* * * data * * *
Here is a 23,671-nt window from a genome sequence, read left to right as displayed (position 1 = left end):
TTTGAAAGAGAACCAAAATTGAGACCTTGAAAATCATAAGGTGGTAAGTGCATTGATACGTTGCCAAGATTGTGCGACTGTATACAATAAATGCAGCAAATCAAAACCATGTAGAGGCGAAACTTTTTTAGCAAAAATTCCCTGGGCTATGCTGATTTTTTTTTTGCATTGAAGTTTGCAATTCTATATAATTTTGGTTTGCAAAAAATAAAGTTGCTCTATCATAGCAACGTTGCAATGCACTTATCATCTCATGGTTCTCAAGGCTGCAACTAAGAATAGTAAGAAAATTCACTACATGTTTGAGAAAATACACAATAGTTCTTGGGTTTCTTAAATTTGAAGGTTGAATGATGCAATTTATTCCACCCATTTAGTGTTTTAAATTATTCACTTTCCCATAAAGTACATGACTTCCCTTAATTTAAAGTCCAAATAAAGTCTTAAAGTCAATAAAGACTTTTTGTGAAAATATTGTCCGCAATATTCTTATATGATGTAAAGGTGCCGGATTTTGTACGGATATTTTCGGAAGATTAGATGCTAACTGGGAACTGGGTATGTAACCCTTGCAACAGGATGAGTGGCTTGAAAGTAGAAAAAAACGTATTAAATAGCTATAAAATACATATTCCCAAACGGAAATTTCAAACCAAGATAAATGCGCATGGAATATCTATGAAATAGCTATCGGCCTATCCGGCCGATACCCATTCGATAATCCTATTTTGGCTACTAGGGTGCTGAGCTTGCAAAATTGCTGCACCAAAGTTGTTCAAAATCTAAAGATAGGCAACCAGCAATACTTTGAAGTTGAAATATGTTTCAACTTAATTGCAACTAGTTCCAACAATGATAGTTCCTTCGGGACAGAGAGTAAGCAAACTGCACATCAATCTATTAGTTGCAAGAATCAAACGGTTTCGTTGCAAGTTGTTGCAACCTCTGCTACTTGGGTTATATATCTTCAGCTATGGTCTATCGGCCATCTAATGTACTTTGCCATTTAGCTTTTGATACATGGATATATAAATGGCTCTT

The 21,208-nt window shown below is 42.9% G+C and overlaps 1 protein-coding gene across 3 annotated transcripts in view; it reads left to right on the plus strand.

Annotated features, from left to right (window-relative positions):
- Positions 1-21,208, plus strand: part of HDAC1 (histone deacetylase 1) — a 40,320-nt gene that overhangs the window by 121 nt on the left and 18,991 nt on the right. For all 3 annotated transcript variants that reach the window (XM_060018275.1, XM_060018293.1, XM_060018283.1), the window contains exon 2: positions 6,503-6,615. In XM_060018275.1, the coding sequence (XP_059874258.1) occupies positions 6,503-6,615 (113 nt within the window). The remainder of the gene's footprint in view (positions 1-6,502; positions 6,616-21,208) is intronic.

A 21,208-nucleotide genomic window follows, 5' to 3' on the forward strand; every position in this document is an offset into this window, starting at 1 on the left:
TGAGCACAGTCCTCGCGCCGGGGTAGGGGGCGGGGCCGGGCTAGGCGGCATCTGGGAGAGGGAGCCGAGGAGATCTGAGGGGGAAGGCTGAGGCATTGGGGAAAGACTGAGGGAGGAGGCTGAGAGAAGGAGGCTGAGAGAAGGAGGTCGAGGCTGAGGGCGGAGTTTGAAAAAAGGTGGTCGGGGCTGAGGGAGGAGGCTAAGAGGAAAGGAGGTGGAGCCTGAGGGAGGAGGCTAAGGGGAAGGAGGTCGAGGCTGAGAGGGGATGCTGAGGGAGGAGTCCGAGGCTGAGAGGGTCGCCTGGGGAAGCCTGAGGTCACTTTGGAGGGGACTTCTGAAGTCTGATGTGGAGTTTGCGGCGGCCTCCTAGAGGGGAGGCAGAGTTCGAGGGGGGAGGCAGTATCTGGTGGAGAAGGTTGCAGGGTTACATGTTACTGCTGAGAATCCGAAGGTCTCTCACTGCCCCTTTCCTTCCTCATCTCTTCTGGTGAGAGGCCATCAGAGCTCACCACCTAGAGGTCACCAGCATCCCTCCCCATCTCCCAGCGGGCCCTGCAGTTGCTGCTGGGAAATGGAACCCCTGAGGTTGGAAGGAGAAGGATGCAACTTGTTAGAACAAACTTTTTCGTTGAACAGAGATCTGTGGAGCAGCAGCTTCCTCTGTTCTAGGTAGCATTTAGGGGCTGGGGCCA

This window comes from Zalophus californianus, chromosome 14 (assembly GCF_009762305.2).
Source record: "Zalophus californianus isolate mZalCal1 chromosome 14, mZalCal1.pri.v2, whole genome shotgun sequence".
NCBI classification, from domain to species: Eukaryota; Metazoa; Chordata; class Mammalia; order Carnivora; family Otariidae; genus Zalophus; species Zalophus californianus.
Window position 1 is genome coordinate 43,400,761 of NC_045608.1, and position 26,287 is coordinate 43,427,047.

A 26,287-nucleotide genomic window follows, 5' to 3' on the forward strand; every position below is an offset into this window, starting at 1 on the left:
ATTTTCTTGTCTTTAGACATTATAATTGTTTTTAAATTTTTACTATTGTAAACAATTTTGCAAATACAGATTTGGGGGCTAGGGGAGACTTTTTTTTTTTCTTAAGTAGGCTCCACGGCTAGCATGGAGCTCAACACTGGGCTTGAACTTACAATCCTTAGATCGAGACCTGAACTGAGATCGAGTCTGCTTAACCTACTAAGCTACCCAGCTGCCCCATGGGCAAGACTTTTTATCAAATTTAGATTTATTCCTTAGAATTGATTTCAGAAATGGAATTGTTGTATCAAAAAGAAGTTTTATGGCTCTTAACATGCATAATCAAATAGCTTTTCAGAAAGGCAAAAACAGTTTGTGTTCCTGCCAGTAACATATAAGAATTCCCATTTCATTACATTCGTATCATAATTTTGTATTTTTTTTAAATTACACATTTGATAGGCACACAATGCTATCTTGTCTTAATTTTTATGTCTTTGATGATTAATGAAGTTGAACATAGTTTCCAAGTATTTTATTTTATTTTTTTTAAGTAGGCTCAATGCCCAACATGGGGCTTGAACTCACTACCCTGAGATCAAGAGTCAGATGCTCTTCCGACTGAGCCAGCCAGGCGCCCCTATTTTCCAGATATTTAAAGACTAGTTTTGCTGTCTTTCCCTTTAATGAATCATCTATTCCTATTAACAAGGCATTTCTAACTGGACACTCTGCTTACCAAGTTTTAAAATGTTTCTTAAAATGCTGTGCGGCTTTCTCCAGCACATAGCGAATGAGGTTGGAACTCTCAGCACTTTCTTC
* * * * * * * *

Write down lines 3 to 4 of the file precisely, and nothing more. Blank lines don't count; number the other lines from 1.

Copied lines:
The 21,208-nt window shown below is 42.9% G+C and overlaps 1 protein-coding gene across 3 annotated transcripts in view; it reads left to right on the plus strand.

Annotated features, from left to right (window-relative positions):